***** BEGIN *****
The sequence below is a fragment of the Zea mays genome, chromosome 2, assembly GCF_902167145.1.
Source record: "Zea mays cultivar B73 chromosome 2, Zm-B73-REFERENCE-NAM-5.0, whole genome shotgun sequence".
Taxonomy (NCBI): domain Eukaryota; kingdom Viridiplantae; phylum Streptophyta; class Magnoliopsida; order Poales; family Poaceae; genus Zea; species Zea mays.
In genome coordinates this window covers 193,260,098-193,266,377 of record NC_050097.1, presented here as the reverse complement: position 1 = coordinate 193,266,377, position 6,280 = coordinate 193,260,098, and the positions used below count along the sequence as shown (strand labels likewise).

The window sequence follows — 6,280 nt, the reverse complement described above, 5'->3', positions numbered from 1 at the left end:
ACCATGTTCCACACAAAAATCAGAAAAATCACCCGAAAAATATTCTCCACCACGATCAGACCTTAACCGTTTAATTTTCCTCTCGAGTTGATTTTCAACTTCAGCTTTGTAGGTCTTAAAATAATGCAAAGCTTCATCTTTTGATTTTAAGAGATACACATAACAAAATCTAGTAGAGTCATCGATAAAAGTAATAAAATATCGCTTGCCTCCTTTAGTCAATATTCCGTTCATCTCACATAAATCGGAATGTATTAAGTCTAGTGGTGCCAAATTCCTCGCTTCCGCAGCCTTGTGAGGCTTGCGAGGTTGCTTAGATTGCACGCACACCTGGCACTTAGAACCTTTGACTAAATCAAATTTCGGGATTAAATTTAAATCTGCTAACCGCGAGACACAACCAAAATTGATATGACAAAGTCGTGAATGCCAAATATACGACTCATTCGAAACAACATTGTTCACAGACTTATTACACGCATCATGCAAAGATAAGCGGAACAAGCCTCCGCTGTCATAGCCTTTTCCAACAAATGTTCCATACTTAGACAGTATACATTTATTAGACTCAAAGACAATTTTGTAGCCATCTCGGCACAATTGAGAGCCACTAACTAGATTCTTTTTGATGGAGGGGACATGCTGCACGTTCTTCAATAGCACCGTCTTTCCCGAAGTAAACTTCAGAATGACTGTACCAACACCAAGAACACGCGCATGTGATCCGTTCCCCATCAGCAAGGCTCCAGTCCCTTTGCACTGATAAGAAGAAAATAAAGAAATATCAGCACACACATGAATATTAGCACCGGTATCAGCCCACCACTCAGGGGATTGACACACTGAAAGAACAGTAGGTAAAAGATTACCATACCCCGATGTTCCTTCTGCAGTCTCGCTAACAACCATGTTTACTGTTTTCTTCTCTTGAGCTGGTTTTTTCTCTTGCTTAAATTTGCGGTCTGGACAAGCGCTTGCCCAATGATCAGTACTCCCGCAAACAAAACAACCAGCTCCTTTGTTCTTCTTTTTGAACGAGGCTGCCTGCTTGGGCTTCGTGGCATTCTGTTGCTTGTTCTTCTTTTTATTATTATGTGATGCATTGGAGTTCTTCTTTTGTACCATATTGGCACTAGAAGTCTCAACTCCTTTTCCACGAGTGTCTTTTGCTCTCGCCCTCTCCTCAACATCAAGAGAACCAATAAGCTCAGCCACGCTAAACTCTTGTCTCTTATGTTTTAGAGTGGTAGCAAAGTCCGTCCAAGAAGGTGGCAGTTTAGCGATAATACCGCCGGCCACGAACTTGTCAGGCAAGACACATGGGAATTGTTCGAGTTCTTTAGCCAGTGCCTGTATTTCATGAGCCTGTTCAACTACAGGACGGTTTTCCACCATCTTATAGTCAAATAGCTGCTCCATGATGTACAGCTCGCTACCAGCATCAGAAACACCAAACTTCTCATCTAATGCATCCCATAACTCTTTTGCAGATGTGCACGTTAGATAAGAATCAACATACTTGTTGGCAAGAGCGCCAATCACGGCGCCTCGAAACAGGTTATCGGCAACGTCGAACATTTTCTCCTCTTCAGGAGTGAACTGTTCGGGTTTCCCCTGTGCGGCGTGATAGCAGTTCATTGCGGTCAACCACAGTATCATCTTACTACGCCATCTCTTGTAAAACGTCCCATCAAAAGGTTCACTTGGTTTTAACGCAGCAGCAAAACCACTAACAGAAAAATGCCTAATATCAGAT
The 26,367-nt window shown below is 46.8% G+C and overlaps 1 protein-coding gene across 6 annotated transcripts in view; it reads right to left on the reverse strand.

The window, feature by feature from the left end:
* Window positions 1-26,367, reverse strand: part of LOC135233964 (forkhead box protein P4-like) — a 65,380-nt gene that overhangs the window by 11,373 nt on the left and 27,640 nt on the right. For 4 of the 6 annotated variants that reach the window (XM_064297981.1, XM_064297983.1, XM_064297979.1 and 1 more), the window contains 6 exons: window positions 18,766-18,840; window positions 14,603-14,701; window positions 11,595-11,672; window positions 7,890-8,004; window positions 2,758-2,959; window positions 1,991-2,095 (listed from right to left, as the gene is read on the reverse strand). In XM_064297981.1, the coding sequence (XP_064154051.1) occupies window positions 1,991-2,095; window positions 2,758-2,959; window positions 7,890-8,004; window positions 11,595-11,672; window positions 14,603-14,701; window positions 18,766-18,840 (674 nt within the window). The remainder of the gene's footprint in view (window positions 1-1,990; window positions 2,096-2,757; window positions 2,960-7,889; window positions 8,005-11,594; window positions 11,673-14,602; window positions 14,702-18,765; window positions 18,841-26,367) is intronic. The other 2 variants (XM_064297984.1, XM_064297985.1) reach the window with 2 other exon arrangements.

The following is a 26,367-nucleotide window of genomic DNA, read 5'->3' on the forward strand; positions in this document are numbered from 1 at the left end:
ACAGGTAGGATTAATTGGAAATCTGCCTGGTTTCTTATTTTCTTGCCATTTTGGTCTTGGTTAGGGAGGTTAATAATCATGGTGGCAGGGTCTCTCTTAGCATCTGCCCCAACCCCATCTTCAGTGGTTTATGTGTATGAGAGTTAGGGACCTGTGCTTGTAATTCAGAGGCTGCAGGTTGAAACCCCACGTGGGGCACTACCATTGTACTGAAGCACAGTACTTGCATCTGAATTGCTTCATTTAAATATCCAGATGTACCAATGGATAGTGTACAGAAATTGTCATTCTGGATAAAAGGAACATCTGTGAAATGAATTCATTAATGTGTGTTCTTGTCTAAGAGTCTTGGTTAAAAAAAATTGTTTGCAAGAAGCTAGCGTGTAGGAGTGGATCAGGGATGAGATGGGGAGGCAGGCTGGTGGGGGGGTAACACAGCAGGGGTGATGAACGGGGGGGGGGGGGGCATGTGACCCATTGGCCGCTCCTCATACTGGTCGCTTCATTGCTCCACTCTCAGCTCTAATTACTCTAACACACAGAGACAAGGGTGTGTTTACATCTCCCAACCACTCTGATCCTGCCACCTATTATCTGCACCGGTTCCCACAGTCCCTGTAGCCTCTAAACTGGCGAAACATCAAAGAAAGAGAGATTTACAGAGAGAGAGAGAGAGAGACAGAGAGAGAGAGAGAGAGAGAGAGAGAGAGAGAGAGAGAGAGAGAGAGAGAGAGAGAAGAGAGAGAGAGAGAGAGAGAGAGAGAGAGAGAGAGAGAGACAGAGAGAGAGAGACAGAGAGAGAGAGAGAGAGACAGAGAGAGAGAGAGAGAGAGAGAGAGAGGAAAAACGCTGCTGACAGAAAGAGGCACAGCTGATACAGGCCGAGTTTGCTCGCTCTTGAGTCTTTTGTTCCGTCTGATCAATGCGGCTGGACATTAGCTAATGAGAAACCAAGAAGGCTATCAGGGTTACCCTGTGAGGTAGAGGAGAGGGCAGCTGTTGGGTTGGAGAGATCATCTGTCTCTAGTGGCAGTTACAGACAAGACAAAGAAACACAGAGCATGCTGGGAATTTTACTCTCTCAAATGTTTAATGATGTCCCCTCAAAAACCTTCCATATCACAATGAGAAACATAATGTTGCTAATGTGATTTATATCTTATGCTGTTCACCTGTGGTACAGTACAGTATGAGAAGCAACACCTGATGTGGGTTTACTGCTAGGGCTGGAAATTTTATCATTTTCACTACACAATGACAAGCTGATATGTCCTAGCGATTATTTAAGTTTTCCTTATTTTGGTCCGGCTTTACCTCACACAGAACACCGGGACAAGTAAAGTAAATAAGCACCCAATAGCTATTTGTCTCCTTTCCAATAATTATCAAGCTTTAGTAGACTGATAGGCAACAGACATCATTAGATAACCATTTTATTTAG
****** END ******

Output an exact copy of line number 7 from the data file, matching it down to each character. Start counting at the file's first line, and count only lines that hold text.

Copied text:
The 26,367-nt window shown below is 46.8% G+C and overlaps 1 protein-coding gene across 6 annotated transcripts in view; it reads right to left on the reverse strand.